If ‘Everything moves everything else’ can perception ever be static?
Using the many varied poetic forms in her fifth collection, Islander, Lynn Davidson travels between her native New Zealand and Scotland. Fifty poems, divided into five sections, explore our relationship with the ever-shifting physical environment and its impact on our internal landscape.
In ‘Ancient Light’, and throughout the collection, Davidson explores how light
makes the space in which vision
and conveys through surprising imagery, how the persistent movement of light changes our vision, revealing and concealing, connecting past and present. Light,
from the first voyage, the first great aloneness,
falls in shaking ribbons on cars.
‘My Stair’ connects light and language in metaphor to convey the narrator’s difficulty in coming to terms with her father’s death;
My father’s heart is failing, he fills up
with fluid, (like an empty bus fills up with light?)
Abstract, intangible and relentless in its movement, Davidson explores how time affects our perspective:
Time goes slower in the sea
and faster in the mountains.
From the urgency of the dying man in ‘Interislander’ to the ‘slow daylights’ that ‘shunt time’ and ‘whole eras’ in ‘The Desert Man’, these poems examine our physical and mental response to time, each moment independent in its experience.
‘Distillery’ assures that we are inextricably linked to the land as ‘the peasant’s body deep in the peat’ grounds us ‘deeper still’, the alliteration pushing us into the earth as we read. Yet in ‘All Nations Park’ ‘We think we stand apart’ from the physical forces that breed and bury us but ‘Loom’ implores the reader through the isolation of
Stop pushing the rock away with your feet [.]
‘Wherever I am’ confirms, with its varying rhythm and unobtrusive assonance, the perpetual and imperceptible shifting of the earth while we continually move in body and mind, our physical and mental perspectives ever changing and at the mercy of surrounding nature;
but that’s us, so up and down,
drumming up memory and rites of passage
over this shifting underlay
of mica schist and limestone.
Interestingly in ‘Moorland Estate’ there is subtlety in the pace of change, as Davidson captures twenty-seven years in seven stanzas and demonstrates how slowly transformation occurs:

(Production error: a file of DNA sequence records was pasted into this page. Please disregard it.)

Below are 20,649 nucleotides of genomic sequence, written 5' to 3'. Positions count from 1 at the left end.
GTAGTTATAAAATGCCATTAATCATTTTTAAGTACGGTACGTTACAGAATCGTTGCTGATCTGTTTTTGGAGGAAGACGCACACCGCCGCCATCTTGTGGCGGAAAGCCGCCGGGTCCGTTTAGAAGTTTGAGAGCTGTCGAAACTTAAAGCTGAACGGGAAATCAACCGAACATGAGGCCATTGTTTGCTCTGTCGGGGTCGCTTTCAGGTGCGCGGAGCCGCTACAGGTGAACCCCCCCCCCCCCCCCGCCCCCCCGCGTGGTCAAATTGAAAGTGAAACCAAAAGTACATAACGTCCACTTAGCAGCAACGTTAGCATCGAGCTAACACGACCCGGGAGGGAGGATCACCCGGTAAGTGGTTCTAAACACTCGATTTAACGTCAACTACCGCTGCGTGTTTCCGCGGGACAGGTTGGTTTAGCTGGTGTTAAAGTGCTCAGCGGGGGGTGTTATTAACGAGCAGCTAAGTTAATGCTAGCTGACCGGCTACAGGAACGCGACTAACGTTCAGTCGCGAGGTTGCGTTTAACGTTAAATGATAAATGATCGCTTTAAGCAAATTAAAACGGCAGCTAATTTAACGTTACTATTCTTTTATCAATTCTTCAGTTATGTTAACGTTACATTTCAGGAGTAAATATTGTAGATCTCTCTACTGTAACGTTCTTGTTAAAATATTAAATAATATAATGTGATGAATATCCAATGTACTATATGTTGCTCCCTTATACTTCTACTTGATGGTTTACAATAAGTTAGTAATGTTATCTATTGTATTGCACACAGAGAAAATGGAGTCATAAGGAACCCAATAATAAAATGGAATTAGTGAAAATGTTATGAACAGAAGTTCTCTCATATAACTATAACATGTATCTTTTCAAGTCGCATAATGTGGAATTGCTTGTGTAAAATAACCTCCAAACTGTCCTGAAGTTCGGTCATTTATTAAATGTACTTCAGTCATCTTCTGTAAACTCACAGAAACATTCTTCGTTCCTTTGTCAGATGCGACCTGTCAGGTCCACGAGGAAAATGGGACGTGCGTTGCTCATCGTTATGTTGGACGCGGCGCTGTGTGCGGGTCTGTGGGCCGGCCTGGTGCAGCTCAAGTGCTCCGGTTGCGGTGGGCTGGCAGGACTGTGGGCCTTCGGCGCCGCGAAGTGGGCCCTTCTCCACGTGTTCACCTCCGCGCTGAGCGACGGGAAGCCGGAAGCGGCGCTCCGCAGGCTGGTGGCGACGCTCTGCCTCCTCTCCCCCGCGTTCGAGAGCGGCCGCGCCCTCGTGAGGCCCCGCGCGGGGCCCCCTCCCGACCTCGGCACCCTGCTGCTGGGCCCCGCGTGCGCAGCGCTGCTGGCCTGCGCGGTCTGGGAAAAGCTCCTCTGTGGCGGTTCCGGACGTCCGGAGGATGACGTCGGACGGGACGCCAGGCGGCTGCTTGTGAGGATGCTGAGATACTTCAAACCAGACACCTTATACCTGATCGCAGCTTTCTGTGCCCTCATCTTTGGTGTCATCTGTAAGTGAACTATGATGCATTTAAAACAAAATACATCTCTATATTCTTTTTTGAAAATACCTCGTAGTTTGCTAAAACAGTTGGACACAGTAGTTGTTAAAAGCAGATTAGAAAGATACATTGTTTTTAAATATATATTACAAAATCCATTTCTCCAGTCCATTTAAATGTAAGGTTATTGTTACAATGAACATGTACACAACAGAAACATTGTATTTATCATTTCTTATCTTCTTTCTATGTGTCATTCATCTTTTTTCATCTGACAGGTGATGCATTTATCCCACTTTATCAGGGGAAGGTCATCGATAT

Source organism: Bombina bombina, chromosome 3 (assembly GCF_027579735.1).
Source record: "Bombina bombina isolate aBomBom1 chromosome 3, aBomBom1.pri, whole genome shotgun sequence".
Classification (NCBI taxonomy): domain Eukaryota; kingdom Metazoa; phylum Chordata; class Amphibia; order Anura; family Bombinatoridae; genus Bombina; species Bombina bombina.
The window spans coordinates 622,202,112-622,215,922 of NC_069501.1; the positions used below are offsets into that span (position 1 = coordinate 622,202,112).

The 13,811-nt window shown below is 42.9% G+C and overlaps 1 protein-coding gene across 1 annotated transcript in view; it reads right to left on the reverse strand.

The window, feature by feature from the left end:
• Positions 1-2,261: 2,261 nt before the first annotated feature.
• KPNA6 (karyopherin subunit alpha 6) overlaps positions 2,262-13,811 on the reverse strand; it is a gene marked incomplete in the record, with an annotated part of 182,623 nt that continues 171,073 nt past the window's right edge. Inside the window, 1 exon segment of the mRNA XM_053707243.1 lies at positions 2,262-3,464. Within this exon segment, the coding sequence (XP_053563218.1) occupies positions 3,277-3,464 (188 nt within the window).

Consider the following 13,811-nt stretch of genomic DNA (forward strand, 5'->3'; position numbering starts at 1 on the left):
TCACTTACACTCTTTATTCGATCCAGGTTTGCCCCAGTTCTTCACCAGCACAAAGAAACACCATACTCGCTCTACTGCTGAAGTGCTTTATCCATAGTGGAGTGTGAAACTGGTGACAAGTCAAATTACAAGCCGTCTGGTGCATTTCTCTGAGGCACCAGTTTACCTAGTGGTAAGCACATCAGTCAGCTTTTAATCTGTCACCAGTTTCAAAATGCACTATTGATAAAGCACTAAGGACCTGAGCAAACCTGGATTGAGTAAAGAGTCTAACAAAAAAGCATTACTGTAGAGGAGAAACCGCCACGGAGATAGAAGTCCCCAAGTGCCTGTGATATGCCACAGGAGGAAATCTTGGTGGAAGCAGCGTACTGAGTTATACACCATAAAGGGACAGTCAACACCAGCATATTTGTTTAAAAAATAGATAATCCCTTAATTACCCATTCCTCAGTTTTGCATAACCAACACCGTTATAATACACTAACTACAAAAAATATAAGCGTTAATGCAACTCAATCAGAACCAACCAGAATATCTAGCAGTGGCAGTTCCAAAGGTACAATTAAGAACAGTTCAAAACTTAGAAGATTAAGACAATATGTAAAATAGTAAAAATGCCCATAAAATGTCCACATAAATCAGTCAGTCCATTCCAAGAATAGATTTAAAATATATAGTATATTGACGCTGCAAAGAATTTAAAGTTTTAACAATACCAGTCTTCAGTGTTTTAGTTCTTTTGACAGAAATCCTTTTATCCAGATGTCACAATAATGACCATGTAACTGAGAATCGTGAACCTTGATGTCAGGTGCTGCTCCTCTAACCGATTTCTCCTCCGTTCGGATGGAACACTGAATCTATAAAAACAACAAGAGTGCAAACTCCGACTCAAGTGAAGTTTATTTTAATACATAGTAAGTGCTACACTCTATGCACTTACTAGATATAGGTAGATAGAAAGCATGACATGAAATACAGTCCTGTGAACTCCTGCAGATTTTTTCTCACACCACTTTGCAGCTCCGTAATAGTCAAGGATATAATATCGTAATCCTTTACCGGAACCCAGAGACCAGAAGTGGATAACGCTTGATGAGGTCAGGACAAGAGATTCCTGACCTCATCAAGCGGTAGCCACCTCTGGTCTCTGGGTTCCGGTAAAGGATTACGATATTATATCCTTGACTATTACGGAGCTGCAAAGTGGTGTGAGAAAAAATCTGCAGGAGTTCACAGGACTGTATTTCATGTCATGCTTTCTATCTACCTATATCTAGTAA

I walk behind her back to the house
where in the courtyard peacocks
drag or fan their tails
both twenty seven years ago, and now.
While rituals remain visibly unchanged within this crumbling estate, the poet’s commentary on the aging body of the ‘kindly’ Fiona, is poignant;
The trembling arc over the bath before you ease
the frightened, muscly creature in.
Change as painful inevitability is evident throughout these poems. In ‘Leaving Wellington’ the poet describes how her children have ‘assembled all the solid things of the world’ by simply ‘naming them’ yet as adults they ‘composed two empty rooms by leaving home’. External movements impact internal landscapes.
Throughout the collection Davidson’s use of poetic repetition enhances her challenge of static viewpoint. Playing with word placement, structure and reoccurrence of themes, the poet shows how a change of context can also result in change of perception.
Still, and after all this
We call light
And especially when it goes out,
We call it.
Each section of Islander offers a different view of our sense of belonging, each prompts a response from our own unique position, as solitary islanders, shaped by the giants of nature this poetry honours. While Davidson successfully explores the natural forces that impact on our internal landscape, Islander draws no conclusions as to whether we live at odds or in harmony with earth’s great rhythms. However, the poet leaves no doubt of the permeance of perspective:
Just do me this favour,
stop divvying up past and future
here and not-here
or there’ll be no vantage point
that isn’t just a trick
(‘Who am I again? Are you lost again?’)